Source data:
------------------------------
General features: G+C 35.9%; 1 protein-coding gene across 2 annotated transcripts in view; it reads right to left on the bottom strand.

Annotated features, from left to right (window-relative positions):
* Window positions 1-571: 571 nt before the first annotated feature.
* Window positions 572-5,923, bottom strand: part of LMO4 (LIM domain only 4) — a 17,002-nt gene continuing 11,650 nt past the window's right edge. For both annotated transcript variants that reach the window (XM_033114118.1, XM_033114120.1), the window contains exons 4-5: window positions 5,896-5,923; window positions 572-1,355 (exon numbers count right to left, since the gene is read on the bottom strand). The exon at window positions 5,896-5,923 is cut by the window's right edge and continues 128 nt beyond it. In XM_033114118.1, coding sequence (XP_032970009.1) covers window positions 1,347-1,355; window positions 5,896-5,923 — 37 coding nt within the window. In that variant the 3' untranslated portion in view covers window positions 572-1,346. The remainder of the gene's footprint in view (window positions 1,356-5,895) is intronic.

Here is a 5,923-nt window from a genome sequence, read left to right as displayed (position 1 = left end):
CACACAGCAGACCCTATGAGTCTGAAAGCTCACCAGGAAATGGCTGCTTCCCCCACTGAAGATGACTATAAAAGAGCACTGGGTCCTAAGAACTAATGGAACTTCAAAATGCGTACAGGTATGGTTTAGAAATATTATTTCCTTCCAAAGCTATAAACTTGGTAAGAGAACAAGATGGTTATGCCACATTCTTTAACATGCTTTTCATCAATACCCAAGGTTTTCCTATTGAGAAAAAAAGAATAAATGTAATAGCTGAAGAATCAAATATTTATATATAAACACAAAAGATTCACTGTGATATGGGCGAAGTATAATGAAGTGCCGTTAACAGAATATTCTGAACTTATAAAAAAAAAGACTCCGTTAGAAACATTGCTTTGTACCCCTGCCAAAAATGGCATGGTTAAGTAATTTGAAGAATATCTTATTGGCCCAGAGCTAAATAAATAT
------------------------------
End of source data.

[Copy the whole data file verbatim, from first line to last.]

General features: G+C 35.9%; 1 protein-coding gene across 2 annotated transcripts in view; it reads right to left on the bottom strand.

Annotated features, from left to right (window-relative positions):
* Window positions 1-571: 571 nt before the first annotated feature.
* Window positions 572-5,923, bottom strand: part of LMO4 (LIM domain only 4) — a 17,002-nt gene continuing 11,650 nt past the window's right edge. For both annotated transcript variants that reach the window (XM_033114118.1, XM_033114120.1), the window contains exons 4-5: window positions 5,896-5,923; window positions 572-1,355 (exon numbers count right to left, since the gene is read on the bottom strand). The exon at window positions 5,896-5,923 is cut by the window's right edge and continues 128 nt beyond it. In XM_033114118.1, coding sequence (XP_032970009.1) covers window positions 1,347-1,355; window positions 5,896-5,923 — 37 coding nt within the window. In that variant the 3' untranslated portion in view covers window positions 572-1,346. The remainder of the gene's footprint in view (window positions 1,356-5,895) is intronic.

Here is a 5,923-nt window from a genome sequence, read left to right as displayed (position 1 = left end):
CACACAGCAGACCCTATGAGTCTGAAAGCTCACCAGGAAATGGCTGCTTCCCCCACTGAAGATGACTATAAAAGAGCACTGGGTCCTAAGAACTAATGGAACTTCAAAATGCGTACAGGTATGGTTTAGAAATATTATTTCCTTCCAAAGCTATAAACTTGGTAAGAGAACAAGATGGTTATGCCACATTCTTTAACATGCTTTTCATCAATACCCAAGGTTTTCCTATTGAGAAAAAAAGAATAAATGTAATAGCTGAAGAATCAAATATTTATATATAAACACAAAAGATTCACTGTGATATGGGCGAAGTATAATGAAGTGCCGTTAACAGAATATTCTGAACTTATAAAAAAAAAGACTCCGTTAGAAACATTGCTTTGTACCCCTGCCAAAAATGGCATGGTTAAGTAATTTGAAGAATATCTTATTGGCCCAGAGCTAAATAAATAT